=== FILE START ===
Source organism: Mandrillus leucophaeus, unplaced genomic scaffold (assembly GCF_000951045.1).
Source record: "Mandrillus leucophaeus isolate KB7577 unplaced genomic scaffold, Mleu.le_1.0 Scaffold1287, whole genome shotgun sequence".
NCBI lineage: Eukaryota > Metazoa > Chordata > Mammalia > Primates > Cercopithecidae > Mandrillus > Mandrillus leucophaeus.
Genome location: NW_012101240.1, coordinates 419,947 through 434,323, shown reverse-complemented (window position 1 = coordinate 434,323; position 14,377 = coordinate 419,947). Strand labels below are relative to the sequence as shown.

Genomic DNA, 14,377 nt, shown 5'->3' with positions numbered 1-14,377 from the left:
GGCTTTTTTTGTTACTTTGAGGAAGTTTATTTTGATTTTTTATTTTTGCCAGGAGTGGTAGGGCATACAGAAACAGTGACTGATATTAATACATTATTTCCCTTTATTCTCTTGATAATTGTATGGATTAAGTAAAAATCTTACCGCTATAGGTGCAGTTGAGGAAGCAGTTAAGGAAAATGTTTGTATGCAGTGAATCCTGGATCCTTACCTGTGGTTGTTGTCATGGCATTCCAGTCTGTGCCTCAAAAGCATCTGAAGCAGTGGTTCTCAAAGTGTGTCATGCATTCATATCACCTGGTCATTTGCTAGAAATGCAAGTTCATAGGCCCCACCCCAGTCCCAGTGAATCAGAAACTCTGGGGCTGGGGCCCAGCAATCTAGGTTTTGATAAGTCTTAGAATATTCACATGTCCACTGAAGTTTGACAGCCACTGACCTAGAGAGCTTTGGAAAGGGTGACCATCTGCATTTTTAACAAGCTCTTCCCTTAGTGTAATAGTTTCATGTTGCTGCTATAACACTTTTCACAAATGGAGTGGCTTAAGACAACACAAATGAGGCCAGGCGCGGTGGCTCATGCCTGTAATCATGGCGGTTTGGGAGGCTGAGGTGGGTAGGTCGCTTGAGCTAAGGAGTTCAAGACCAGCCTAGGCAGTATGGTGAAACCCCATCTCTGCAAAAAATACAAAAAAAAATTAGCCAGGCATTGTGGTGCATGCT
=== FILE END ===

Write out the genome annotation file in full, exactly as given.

Source organism: Mandrillus leucophaeus, unplaced genomic scaffold (assembly GCF_000951045.1).
Source record: "Mandrillus leucophaeus isolate KB7577 unplaced genomic scaffold, Mleu.le_1.0 Scaffold1287, whole genome shotgun sequence".
NCBI lineage: Eukaryota > Metazoa > Chordata > Mammalia > Primates > Cercopithecidae > Mandrillus > Mandrillus leucophaeus.
Genome location: NW_012101240.1, coordinates 419,947 through 434,323, shown reverse-complemented (window position 1 = coordinate 434,323; position 14,377 = coordinate 419,947). Strand labels below are relative to the sequence as shown.

Genomic DNA, 14,377 nt, shown 5'->3' with positions numbered 1-14,377 from the left:
GGCTTTTTTTGTTACTTTGAGGAAGTTTATTTTGATTTTTTATTTTTGCCAGGAGTGGTAGGGCATACAGAAACAGTGACTGATATTAATACATTATTTCCCTTTATTCTCTTGATAATTGTATGGATTAAGTAAAAATCTTACCGCTATAGGTGCAGTTGAGGAAGCAGTTAAGGAAAATGTTTGTATGCAGTGAATCCTGGATCCTTACCTGTGGTTGTTGTCATGGCATTCCAGTCTGTGCCTCAAAAGCATCTGAAGCAGTGGTTCTCAAAGTGTGTCATGCATTCATATCACCTGGTCATTTGCTAGAAATGCAAGTTCATAGGCCCCACCCCAGTCCCAGTGAATCAGAAACTCTGGGGCTGGGGCCCAGCAATCTAGGTTTTGATAAGTCTTAGAATATTCACATGTCCACTGAAGTTTGACAGCCACTGACCTAGAGAGCTTTGGAAAGGGTGACCATCTGCATTTTTAACAAGCTCTTCCCTTAGTGTAATAGTTTCATGTTGCTGCTATAACACTTTTCACAAATGGAGTGGCTTAAGACAACACAAATGAGGCCAGGCGCGGTGGCTCATGCCTGTAATCATGGCGGTTTGGGAGGCTGAGGTGGGTAGGTCGCTTGAGCTAAGGAGTTCAAGACCAGCCTAGGCAGTATGGTGAAACCCCATCTCTGCAAAAAATACAAAAAAAAATTAGCCAGGCATTGTGGTGCATGCT